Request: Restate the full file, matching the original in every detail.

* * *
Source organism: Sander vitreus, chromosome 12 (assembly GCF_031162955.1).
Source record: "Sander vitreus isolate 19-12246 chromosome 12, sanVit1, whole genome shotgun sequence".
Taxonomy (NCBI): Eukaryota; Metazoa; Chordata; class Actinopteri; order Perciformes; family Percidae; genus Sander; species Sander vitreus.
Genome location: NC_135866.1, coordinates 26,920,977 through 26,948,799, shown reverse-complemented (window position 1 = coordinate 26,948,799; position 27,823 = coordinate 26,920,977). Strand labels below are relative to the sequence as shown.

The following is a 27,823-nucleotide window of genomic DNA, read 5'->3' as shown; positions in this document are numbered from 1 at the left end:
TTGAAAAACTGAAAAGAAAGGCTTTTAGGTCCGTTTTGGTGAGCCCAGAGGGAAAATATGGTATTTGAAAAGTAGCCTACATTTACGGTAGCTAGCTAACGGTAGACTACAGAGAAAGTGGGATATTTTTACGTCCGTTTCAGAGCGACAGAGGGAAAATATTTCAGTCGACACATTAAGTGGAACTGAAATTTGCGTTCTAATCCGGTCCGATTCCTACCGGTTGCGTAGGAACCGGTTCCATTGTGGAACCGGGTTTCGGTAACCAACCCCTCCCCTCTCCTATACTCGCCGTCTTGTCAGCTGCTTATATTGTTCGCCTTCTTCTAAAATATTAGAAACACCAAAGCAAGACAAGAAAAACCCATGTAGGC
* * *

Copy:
Source organism: Sander vitreus, chromosome 12 (assembly GCF_031162955.1).
Source record: "Sander vitreus isolate 19-12246 chromosome 12, sanVit1, whole genome shotgun sequence".
Taxonomy (NCBI): Eukaryota; Metazoa; Chordata; class Actinopteri; order Perciformes; family Percidae; genus Sander; species Sander vitreus.
Genome location: NC_135866.1, coordinates 26,920,977 through 26,948,799, shown reverse-complemented (window position 1 = coordinate 26,948,799; position 27,823 = coordinate 26,920,977). Strand labels below are relative to the sequence as shown.

The following is a 27,823-nucleotide window of genomic DNA, read 5'->3' as shown; positions in this document are numbered from 1 at the left end:
TTGAAAAACTGAAAAGAAAGGCTTTTAGGTCCGTTTTGGTGAGCCCAGAGGGAAAATATGGTATTTGAAAAGTAGCCTACATTTACGGTAGCTAGCTAACGGTAGACTACAGAGAAAGTGGGATATTTTTACGTCCGTTTCAGAGCGACAGAGGGAAAATATTTCAGTCGACACATTAAGTGGAACTGAAATTTGCGTTCTAATCCGGTCCGATTCCTACCGGTTGCGTAGGAACCGGTTCCATTGTGGAACCGGGTTTCGGTAACCAACCCCTCCCCTCTCCTATACTCGCCGTCTTGTCAGCTGCTTATATTGTTCGCCTTCTTCTAAAATATTAGAAACACCAAAGCAAGACAAGAAAAACCCATGTAGGC